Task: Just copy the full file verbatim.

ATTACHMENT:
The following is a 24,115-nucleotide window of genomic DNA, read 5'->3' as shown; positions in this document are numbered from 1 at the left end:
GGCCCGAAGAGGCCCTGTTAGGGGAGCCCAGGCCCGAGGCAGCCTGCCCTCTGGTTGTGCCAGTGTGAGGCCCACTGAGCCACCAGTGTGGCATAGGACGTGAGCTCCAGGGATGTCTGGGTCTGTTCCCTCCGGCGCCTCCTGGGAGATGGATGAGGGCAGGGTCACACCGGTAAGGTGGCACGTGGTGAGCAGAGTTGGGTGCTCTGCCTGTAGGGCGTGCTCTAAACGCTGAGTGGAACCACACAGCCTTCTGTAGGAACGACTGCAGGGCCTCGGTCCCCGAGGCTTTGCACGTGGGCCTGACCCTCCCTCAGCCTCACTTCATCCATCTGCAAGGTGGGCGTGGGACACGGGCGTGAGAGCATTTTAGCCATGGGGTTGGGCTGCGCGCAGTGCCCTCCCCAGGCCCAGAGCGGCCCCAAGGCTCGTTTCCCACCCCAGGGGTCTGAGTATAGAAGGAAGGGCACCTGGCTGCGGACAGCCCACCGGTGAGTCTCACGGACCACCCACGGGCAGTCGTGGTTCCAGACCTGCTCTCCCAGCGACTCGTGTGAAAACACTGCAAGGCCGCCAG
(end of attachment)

The following is a 24,115-nucleotide window of genomic DNA, read 5'->3' as shown; positions in this document are numbered from 1 at the left end:
GGCCCGAAGAGGCCCTGTTAGGGGAGCCCAGGCCCGAGGCAGCCTGCCCTCTGGTTGTGCCAGTGTGAGGCCCACTGAGCCACCAGTGTGGCATAGGACGTGAGCTCCAGGGATGTCTGGGTCTGTTCCCTCCGGCGCCTCCTGGGAGATGGATGAGGGCAGGGTCACACCGGTAAGGTGGCACGTGGTGAGCAGAGTTGGGTGCTCTGCCTGTAGGGCGTGCTCTAAACGCTGAGTGGAACCACACAGCCTTCTGTAGGAACGACTGCAGGGCCTCGGTCCCCGAGGCTTTGCACGTGGGCCTGACCCTCCCTCAGCCTCACTTCATCCATCTGCAAGGTGGGCGTGGGACACGGGCGTGAGAGCATTTTAGCCATGGGGTTGGGCTGCGCGCAGTGCCCTCCCCAGGCCCAGAGCGGCCCCAAGGCTCGTTTCCCACCCCAGGGGTCTGAGTATAGAAGGAAGGGCACCTGGCTGCGGACAGCCCACCGGTGAGTCTCACGGACCACCCACGGGCAGTCGTGGTTCCAGACCTGCTCTCCCAGCGACTCGTGTGAAAACACTGCAAGGCCGCCAG